The Powerful Aroma Behind Stinky Tofu

two teenage chinese girls trying stinky tofu. They hold their noses.
Photo by primagefactory, courtesy of

Stinky tofu might not be top of the list for many in terms of palatable foods but there is a continuing interest in overtly smelly foods. This stinky tofu  is a food for those long Asian nights where it can be found in roadside markets, sold as a snack or a side dish in posh restaurants. It is extremely popular in Asia generally and many countries produce their own variants. It also needs to be distinguished from tofu which is ordinarily prepared from soybean curd – as we see later a lot of foodstuffs will masquerade as stinky tofu so there is a word of warning here concerning provenance.

Fermentation often produces notable aromas and flavours but there is no firm method by which sticky tofu should be created. It usually requires a starter bacterial culture and a brine which is prepared from fermented milk, various meats and vegetables. Additional ingredients can be as long as your arm, seafood such as shrimps, lobster, prawns, various mustard leaves, chinese herbs and bamboo shoots have all been included. To create this fermented brine may take up to 6 months.

Whilst sticky tofu might seem initially smelly it has a surprisingly appealing taste which is probably why it has never been off the menu. Very often the smell disguises a really distinctive and pleasant flavour.

Do not be put off by its appearance either. Fried stinky tofu has a dark grey and almost blackened surface colour. Forget the eyes, it is really the flavour we are after. Most chinese eat it as a fried dish by the way with steamed buns.

in China there are many forms of this tofu. Beijing has its own pickled variety whilst in Changsha which is in central China’s Hunan Province, the sticky tofu is usually deep fried. That process in itself will alter the flavour profile. 

The History Behind Stinky Tofu

The popular story doing the rounds is that in China a scholar known as Wang Zhihe who came from Huang Shan invented stinky tofu during the Qing dynasty (1644 to 1911). He is supposed to have failed an important examination for the Imperial court. He remained in Beijing (Peking) selling tofu for his living.  One one particular occasion which is believed to be in 1669 he had a huge surplus of tofu which he cut into cubes and placed in an earthenware jar. he looked into the jar after a few days and found the tofu has fermented to a slightly sickly green colour as well as emitting a malodorous aroma. Whilst this might seem a recipe for disaster, on tasting the fermented tofu, he found it surprisingly appetising. The stinky tofu found favour with the imperial court and it became one of the great foods of that time. 

The Science Behind Stinky Tofu

In a strange way stinky tofu has not been as well researched as its less sticky counterpart, tofu. It is however a classic example of a fermentation involving lactic acid bacteria (LAB) (Liu et al., 2011). A typical fermentation can contains numerous species including Lactobacillus, Enterococcus, Lactococcus, Streptococcus, Weisella and Pediococcus. Very sophisticated methods of bacterial analysis using amplification of polymorphic DNA to provide enough material for both cell typing and 16S rDNA analysis have revealed a large range of bacteria in the fermentation process. No doubt these are not all present at the same time during fermentation but each one will help in the development of the aroma (Chao et al., 2008).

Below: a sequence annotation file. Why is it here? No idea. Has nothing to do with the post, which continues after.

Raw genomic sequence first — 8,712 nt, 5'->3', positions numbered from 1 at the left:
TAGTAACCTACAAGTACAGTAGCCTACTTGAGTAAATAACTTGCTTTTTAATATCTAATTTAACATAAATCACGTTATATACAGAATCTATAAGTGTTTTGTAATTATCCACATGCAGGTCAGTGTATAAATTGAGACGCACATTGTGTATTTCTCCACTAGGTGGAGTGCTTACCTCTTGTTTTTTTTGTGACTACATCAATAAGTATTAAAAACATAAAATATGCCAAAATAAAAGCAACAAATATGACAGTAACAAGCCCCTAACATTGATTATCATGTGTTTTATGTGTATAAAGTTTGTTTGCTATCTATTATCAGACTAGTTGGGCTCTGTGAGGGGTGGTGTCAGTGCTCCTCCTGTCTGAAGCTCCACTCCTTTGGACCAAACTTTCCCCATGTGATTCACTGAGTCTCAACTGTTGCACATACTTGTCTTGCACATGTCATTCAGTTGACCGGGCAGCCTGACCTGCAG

The aroma from stinky tofu is also a source of fascination. What makes it smell so ? In 2012, a group from the School of Food and Chemical Engineering at the Beijing Technology and Business University in China as well as the Beijing Key Laboratory of Flavor Chemistry conducted some analysis (Liu et al., 2012). They looked at the volatile flavour compounds using a technique of SPME – GC/MS. The method picked up 39 volatiles that included nine esters, seven alcohols, five alkenes, four sulfides, three heterocycles, three carboxylic acids, three ketones, two aldehydes, one phenol, one amine and one ether. That’s quite a collection of aroma molecules and it is perfectly feasible these are all highly variable in amounts throughout that fermentation.

One last word though, it appears food poisoning from stinky tofu is quite high especially from that made in the home. The control of the fermentation is essential to avoid development of toxins by unwanted bacteria and it is quite easy to do this. 


Chao, S. H., Tomii, Y., Watanabe, K., & Tsai, Y. C. (2008). Diversity of lactic acid bacteria in fermented brines used to make stinky tofu. International Journal of Food Microbiology123(1-2), pp.  134-141. (Article)

Liu, S. N., Han, Y., & Zhou, Z. J. (2011). Lactic acid bacteria in traditional fermented Chinese foods. Food Research International44(3), pp. 643-651.

Liu, Y., Miao, Z., Guan, W., & Sun, B. (2012). Analysis of organic volatile flavor compounds in fermented stinky tofu using SPME with different fiber coatings. Molecules17(4), pp. 3708-3722 (Article)

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